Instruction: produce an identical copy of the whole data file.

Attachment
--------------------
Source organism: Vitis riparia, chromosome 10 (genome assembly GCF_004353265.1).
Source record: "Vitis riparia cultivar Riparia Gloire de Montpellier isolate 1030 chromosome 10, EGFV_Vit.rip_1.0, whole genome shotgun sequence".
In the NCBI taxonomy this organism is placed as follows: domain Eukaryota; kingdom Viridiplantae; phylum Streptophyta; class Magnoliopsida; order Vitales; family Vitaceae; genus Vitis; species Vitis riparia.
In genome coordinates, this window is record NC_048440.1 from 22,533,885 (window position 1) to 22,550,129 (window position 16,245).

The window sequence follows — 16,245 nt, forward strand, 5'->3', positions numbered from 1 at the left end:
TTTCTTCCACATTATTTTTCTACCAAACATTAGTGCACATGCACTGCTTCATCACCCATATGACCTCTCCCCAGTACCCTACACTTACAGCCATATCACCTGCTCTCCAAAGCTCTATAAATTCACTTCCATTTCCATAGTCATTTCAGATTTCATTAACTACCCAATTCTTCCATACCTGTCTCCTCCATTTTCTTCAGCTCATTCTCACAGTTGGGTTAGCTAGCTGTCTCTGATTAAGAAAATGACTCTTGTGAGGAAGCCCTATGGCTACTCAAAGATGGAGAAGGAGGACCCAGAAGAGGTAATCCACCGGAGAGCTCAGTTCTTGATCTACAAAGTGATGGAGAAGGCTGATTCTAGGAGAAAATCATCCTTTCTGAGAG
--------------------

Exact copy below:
Source organism: Vitis riparia, chromosome 10 (genome assembly GCF_004353265.1).
Source record: "Vitis riparia cultivar Riparia Gloire de Montpellier isolate 1030 chromosome 10, EGFV_Vit.rip_1.0, whole genome shotgun sequence".
In the NCBI taxonomy this organism is placed as follows: domain Eukaryota; kingdom Viridiplantae; phylum Streptophyta; class Magnoliopsida; order Vitales; family Vitaceae; genus Vitis; species Vitis riparia.
In genome coordinates, this window is record NC_048440.1 from 22,533,885 (window position 1) to 22,550,129 (window position 16,245).

The window sequence follows — 16,245 nt, forward strand, 5'->3', positions numbered from 1 at the left end:
TTTCTTCCACATTATTTTTCTACCAAACATTAGTGCACATGCACTGCTTCATCACCCATATGACCTCTCCCCAGTACCCTACACTTACAGCCATATCACCTGCTCTCCAAAGCTCTATAAATTCACTTCCATTTCCATAGTCATTTCAGATTTCATTAACTACCCAATTCTTCCATACCTGTCTCCTCCATTTTCTTCAGCTCATTCTCACAGTTGGGTTAGCTAGCTGTCTCTGATTAAGAAAATGACTCTTGTGAGGAAGCCCTATGGCTACTCAAAGATGGAGAAGGAGGACCCAGAAGAGGTAATCCACCGGAGAGCTCAGTTCTTGATCTACAAAGTGATGGAGAAGGCTGATTCTAGGAGAAAATCATCCTTTCTGAGAG